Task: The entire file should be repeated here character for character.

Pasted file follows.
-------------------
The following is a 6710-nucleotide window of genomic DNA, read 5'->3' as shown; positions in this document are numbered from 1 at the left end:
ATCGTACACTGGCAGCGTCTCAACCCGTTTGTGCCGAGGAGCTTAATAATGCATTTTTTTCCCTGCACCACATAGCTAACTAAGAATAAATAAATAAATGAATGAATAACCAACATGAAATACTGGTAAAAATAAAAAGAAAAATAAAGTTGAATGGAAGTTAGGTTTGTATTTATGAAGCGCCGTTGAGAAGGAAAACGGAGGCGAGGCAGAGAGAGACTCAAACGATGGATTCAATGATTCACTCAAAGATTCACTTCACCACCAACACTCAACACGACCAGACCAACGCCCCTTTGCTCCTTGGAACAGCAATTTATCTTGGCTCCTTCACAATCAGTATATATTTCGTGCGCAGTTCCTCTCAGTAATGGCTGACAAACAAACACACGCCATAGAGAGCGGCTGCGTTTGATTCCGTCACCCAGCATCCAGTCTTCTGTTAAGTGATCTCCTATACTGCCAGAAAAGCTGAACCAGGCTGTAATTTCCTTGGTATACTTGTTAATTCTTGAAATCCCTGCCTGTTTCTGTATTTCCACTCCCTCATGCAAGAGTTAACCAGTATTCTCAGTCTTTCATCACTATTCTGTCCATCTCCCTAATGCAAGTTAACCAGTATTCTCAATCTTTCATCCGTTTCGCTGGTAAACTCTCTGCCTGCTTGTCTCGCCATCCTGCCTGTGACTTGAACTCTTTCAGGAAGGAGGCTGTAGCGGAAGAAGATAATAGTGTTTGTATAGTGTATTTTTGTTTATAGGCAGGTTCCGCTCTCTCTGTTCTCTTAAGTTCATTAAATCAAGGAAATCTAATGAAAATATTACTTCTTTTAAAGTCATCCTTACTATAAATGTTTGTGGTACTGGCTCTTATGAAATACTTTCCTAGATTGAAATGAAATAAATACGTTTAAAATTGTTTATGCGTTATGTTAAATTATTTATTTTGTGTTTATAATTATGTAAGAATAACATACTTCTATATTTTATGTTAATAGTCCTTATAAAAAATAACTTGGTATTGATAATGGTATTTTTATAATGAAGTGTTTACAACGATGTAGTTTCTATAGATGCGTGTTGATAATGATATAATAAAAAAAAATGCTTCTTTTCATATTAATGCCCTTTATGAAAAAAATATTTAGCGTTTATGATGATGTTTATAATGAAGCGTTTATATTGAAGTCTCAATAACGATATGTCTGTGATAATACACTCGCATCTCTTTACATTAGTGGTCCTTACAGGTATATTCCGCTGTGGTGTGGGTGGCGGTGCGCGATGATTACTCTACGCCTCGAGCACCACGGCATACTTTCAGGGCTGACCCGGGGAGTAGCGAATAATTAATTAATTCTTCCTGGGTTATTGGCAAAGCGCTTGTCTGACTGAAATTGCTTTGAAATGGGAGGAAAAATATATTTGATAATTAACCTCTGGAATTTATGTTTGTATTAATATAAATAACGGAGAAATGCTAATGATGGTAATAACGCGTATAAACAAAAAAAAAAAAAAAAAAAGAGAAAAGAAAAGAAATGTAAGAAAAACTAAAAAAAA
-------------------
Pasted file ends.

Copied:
The following is a 6710-nucleotide window of genomic DNA, read 5'->3' as shown; positions in this document are numbered from 1 at the left end:
ATCGTACACTGGCAGCGTCTCAACCCGTTTGTGCCGAGGAGCTTAATAATGCATTTTTTTCCCTGCACCACATAGCTAACTAAGAATAAATAAATAAATGAATGAATAACCAACATGAAATACTGGTAAAAATAAAAAGAAAAATAAAGTTGAATGGAAGTTAGGTTTGTATTTATGAAGCGCCGTTGAGAAGGAAAACGGAGGCGAGGCAGAGAGAGACTCAAACGATGGATTCAATGATTCACTCAAAGATTCACTTCACCACCAACACTCAACACGACCAGACCAACGCCCCTTTGCTCCTTGGAACAGCAATTTATCTTGGCTCCTTCACAATCAGTATATATTTCGTGCGCAGTTCCTCTCAGTAATGGCTGACAAACAAACACACGCCATAGAGAGCGGCTGCGTTTGATTCCGTCACCCAGCATCCAGTCTTCTGTTAAGTGATCTCCTATACTGCCAGAAAAGCTGAACCAGGCTGTAATTTCCTTGGTATACTTGTTAATTCTTGAAATCCCTGCCTGTTTCTGTATTTCCACTCCCTCATGCAAGAGTTAACCAGTATTCTCAGTCTTTCATCACTATTCTGTCCATCTCCCTAATGCAAGTTAACCAGTATTCTCAATCTTTCATCCGTTTCGCTGGTAAACTCTCTGCCTGCTTGTCTCGCCATCCTGCCTGTGACTTGAACTCTTTCAGGAAGGAGGCTGTAGCGGAAGAAGATAATAGTGTTTGTATAGTGTATTTTTGTTTATAGGCAGGTTCCGCTCTCTCTGTTCTCTTAAGTTCATTAAATCAAGGAAATCTAATGAAAATATTACTTCTTTTAAAGTCATCCTTACTATAAATGTTTGTGGTACTGGCTCTTATGAAATACTTTCCTAGATTGAAATGAAATAAATACGTTTAAAATTGTTTATGCGTTATGTTAAATTATTTATTTTGTGTTTATAATTATGTAAGAATAACATACTTCTATATTTTATGTTAATAGTCCTTATAAAAAATAACTTGGTATTGATAATGGTATTTTTATAATGAAGTGTTTACAACGATGTAGTTTCTATAGATGCGTGTTGATAATGATATAATAAAAAAAAATGCTTCTTTTCATATTAATGCCCTTTATGAAAAAAATATTTAGCGTTTATGATGATGTTTATAATGAAGCGTTTATATTGAAGTCTCAATAACGATATGTCTGTGATAATACACTCGCATCTCTTTACATTAGTGGTCCTTACAGGTATATTCCGCTGTGGTGTGGGTGGCGGTGCGCGATGATTACTCTACGCCTCGAGCACCACGGCATACTTTCAGGGCTGACCCGGGGAGTAGCGAATAATTAATTAATTCTTCCTGGGTTATTGGCAAAGCGCTTGTCTGACTGAAATTGCTTTGAAATGGGAGGAAAAATATATTTGATAATTAACCTCTGGAATTTATGTTTGTATTAATATAAATAACGGAGAAATGCTAATGATGGTAATAACGCGTATAAACAAAAAAAAAAAAAAAAAAAGAGAAAAGAAAAGAAATGTAAGAAAAACTAAAAAAAA